Atlas-based quantification of cardiac remodeling due to myocardial infarction.

Zhang X, Cowan BR, Bluemke DA, Finn JP, Fonseca CG, Kadish AH, Lee DC, Lima JA, Suinesiaputra A, Young AA, Medrano-Gracia P - PLoS ONE (2014)

PCA first 14 modes using only shape vectors at ES.
© Copyright Policy
Related In: Results  -  Collection

Show All Figures
getmorefigures.php?uid=PMC4215861&req=5

pone-0110243-g004: PCA first 14 modes using only shape vectors at ES.
Mentions: PCA was performed on the shape models at ED and ES as well as their combination (ED&ES). A scree plot [29] is given in Fig. 2 showing the cumulative variance explained by each mode. The shape variation described by each mode is shown in Fig. 3 for ED, Fig. 4 for ES, and Fig. 5 and Fig. 6 for ED&ES. Although most of the modes do not correspond with traditional shape measures, the first three modes in each case can be understood in terms of commonly used clinical measures of remodeling. Mode 1 explained 50% of the total variance at ED and 55% at ES. In both cases the first mode was primarily associated with the size of the LV. Mode 2 explained 10% of the total variance at ED and was primarily associated with the sphericity of the left ventricle. The third mode of ED was associated with mitral valve orientation. At ES the second mode accounting for 8% of the variance was associated with wall thickening. The third mode at ES was associated with sphericity. We retained 90% of the cumulative variance, which resulted in 13 modes at ED, 14 modes at ES and 20 modes for the ED&ES combination.

Bottom Line: Goodness of fit results obtained from end-diastolic and end-systolic shapes were compared against the traditional clinical indices of remodeling: end-diastolic volume, end-systolic volume and LV mass.The combination of end-diastolic and end-systolic shape parameter analysis achieved the lowest deviance, Akaike information criterion and Bayesian information criterion, and the highest area under the receiver operating characteristic curve.These features enable quantification of the amount of remodeling, the progression of disease over time, and the effect of treatments designed to reverse remodeling effects.

View Article: PubMed Central - PubMed

Affiliation: Department of Anatomy with Radiology, University of Auckland, Auckland, New Zealand.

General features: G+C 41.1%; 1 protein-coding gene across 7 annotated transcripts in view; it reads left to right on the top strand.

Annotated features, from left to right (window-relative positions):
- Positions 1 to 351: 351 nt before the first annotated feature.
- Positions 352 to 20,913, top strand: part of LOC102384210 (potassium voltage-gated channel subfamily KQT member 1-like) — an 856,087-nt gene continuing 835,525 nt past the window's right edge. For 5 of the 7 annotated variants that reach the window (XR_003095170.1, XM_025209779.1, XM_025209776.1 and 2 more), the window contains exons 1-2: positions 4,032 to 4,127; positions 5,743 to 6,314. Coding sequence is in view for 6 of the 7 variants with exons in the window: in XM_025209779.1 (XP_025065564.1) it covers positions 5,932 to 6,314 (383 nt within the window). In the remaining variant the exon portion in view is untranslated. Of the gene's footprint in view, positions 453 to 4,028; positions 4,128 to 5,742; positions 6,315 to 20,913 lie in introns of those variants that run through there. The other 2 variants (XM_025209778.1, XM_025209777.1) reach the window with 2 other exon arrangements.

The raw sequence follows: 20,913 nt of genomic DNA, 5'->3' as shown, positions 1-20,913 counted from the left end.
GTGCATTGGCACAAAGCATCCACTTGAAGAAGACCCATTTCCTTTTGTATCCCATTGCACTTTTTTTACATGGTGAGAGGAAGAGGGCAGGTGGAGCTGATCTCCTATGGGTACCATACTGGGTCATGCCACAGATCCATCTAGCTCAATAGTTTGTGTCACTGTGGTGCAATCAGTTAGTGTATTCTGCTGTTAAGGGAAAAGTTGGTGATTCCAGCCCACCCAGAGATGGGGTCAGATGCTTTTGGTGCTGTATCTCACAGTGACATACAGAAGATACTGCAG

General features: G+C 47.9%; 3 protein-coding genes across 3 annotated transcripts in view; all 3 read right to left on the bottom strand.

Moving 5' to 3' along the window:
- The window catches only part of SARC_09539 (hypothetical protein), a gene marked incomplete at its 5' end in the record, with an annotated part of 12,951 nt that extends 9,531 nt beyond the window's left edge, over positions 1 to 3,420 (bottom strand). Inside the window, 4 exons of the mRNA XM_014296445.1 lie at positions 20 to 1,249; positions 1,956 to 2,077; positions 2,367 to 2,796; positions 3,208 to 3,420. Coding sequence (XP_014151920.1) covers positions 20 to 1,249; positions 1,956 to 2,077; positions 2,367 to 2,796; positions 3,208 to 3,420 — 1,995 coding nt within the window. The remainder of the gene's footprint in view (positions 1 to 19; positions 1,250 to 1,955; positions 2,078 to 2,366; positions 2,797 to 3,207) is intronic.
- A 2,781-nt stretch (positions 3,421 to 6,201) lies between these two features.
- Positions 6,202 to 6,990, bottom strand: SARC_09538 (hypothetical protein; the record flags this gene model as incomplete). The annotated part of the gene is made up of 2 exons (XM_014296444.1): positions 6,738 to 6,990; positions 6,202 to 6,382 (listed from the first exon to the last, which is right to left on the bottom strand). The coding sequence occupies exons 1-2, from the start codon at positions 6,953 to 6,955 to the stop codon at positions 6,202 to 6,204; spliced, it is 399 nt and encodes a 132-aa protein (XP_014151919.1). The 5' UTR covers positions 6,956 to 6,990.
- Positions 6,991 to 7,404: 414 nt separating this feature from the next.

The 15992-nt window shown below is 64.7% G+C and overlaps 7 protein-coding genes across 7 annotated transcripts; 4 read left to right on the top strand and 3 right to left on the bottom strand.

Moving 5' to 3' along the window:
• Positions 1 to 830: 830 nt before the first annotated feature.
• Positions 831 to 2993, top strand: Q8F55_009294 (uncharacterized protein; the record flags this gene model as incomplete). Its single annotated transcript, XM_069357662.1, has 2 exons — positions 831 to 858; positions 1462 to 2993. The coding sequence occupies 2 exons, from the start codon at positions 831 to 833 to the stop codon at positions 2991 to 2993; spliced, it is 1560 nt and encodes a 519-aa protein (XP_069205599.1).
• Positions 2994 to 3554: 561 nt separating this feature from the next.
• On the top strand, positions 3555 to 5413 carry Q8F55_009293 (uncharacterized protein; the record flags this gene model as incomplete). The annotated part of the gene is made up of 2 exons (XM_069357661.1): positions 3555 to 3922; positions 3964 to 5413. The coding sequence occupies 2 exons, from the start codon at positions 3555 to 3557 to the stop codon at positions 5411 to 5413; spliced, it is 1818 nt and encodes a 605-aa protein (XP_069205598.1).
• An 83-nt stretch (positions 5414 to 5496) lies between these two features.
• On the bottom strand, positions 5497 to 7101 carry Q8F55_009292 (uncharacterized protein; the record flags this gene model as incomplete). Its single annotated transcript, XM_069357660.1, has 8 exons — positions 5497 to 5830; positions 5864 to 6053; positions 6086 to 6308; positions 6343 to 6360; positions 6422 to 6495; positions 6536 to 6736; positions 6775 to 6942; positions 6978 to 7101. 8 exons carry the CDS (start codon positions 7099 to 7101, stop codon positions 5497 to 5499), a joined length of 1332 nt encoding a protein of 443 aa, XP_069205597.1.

ABSTRACT
Myocardial infarction leads to changes in the geometry (remodeling) of the left ventricle (LV) of the heart. The degree and type of remodeling provides important diagnostic information for the therapeutic management of ischemic heart disease. In this paper, we present a novel analysis framework for characterizing remodeling after myocardial infarction, using LV shape descriptors derived from atlas-based shape models. Cardiac magnetic resonance images from 300 patients with myocardial infarction and 1991 asymptomatic volunteers were obtained from the Cardiac Atlas Project. Finite element models were customized to the spatio-temporal shape and function of each case using guide-point modeling. Principal component analysis was applied to the shape models to derive modes of shape variation across all cases. A logistic regression analysis was performed to determine the modes of shape variation most associated with myocardial infarction. Goodness of fit results obtained from end-diastolic and end-systolic shapes were compared against the traditional clinical indices of remodeling: end-diastolic volume, end-systolic volume and LV mass. The combination of end-diastolic and end-systolic shape parameter analysis achieved the lowest deviance, Akaike information criterion and Bayesian information criterion, and the highest area under the receiver operating characteristic curve. Therefore, our framework quantitatively characterized remodeling features associated with myocardial infarction, better than current measures. These features enable quantification of the amount of remodeling, the progression of disease over time, and the effect of treatments designed to reverse remodeling effects.

Show MeSH
Related in: MedlinePlus